All around the world, people are waking up to the deepening crisis of nature loss. A growing realization that nature is our life-support system. And that nobody will be spared from the impacts of its loss.
Here at WWF, we are working to sustain the natural world for the benefit of people and wildlife.
Working alongside many others, we are encouraging people to support a new and positive direction for our world – one where both people and nature thrive.
And we are calling on world leaders to commit to a New Deal for Nature and People as comprehensive as the global climate deal – halting nature loss and putting it on the path to recovery by 2030, as well as supporting global action on climate change and sustainable development, through three science-based targets:
Zero loss of natural habitats
We are working for 30 per cent of all land, seas, and freshwater to become protected areas or community conserved areas run by indigenous peoples and local communities – with a further 20 per cent managed sustainably. We also aim to restore 350 million hectares of forest and our most valued rivers.
Zero extinction of species
We are striving to halt species extinction caused by human activity, with wildlife populations stable or increasing. To achieve this, we need to end illegal over-exploitation and trade, sustainably use legally taken wildlife and wildlife products, reduce conflicts between people and wildlife, minimize incidental capture, and reduce the threat to wildlife caused by invasive species.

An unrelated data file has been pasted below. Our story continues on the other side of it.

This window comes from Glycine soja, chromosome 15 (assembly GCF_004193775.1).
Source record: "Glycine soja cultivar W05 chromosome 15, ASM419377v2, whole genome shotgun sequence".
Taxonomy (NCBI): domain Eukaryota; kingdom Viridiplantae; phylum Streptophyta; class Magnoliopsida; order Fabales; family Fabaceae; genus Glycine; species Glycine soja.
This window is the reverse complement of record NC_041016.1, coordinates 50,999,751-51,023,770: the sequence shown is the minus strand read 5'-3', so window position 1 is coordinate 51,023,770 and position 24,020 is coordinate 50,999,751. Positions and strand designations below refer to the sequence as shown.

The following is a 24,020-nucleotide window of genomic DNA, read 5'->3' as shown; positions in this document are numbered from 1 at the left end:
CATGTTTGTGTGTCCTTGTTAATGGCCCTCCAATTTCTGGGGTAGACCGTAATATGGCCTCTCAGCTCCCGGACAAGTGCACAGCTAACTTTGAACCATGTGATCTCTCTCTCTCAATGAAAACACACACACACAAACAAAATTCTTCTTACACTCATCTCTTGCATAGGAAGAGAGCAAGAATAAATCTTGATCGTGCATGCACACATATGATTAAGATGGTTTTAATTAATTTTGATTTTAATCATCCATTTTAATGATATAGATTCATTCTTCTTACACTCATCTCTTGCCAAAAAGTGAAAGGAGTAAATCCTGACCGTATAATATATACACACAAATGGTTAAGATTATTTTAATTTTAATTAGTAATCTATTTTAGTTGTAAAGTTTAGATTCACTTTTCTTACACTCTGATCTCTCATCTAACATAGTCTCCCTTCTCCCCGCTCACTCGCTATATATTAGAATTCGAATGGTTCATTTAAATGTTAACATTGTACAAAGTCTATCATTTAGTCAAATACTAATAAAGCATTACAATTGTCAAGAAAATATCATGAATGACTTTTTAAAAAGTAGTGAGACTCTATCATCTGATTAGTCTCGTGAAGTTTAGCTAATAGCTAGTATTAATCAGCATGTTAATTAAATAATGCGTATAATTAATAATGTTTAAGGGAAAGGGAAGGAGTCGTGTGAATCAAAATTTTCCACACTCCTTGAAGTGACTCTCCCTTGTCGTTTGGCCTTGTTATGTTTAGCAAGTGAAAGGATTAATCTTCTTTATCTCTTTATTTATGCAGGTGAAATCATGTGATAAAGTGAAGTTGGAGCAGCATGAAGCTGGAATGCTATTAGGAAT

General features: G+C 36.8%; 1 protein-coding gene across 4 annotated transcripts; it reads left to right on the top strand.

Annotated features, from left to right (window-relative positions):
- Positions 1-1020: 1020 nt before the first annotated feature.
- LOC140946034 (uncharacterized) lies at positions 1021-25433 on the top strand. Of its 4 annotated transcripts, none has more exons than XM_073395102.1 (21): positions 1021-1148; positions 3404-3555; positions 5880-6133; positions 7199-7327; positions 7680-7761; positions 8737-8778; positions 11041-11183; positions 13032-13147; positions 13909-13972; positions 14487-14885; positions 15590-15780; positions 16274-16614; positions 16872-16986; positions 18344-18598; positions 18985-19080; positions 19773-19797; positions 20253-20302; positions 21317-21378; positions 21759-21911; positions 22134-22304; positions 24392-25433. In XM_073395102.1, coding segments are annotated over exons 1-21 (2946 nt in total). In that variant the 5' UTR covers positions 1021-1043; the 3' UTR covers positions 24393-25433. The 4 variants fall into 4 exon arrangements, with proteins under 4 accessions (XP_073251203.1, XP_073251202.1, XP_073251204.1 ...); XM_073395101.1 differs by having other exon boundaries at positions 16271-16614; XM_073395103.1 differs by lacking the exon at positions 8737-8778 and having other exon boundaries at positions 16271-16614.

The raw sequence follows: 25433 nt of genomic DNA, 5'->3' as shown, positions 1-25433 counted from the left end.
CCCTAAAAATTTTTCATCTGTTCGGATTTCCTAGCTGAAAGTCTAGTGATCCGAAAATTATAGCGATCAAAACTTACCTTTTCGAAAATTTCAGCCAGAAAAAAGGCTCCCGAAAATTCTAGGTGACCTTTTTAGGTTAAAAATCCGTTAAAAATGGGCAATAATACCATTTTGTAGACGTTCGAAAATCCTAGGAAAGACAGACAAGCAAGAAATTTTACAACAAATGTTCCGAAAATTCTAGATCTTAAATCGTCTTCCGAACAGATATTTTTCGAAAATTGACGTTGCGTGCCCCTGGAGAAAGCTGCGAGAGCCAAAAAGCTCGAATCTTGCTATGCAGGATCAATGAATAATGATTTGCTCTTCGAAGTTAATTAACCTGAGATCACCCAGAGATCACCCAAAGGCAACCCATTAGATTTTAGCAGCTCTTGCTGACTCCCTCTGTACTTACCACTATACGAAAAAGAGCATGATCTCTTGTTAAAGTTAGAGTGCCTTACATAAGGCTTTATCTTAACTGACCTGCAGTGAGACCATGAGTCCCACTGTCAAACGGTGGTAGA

Halve footprint of consumption and production
We need action on many fronts, including 50 per cent of agriculture and aquaculture production to be sustainably managed, and a doubling in sustainably managed fisheries. Food loss and waste must be halved, pollution stopped, and the global footprint of our diets halved. We also need to see a halving of greenhouse gas emissions from 2010 levels.
Nature loss and people
Our goals can only be achieved in partnership with, and in the interests of, individuals and communities around the world. People must be front and centre in this process, with everyone entitled to live in a healthy environment and to have their human rights respected. Find out more about our work with the indigenous peoples and local communities.
Nature loss and climate change
There are deep connections between the current climate and nature loss crises – we can’t beat climate change without protecting nature, equally we cannot re-establish a thriving natural world without a stable climate. If achieved, our goals will deliver at least one-third of global climate commitments.
The natural world shows us in so many that there is strength in numbers.
WWF has teams of experts working in almost 100 countries to put nature on the path to recovery for the benefit of people and wildlife. But we've known from the start that this isn't a job for one organization.
Our strong commitment to collaboration– something we call together possible – shapes all our work, leading to many powerful partnerships around the world.
With the deepening crisis of nature loss, now is the time for every one of us to work together. Parents, students and CEOs. Individuals, businesses and governments. You don't have to be an environmentalist. You just have to agree that we must be more careful with our one and only home.
Together, anything is possible.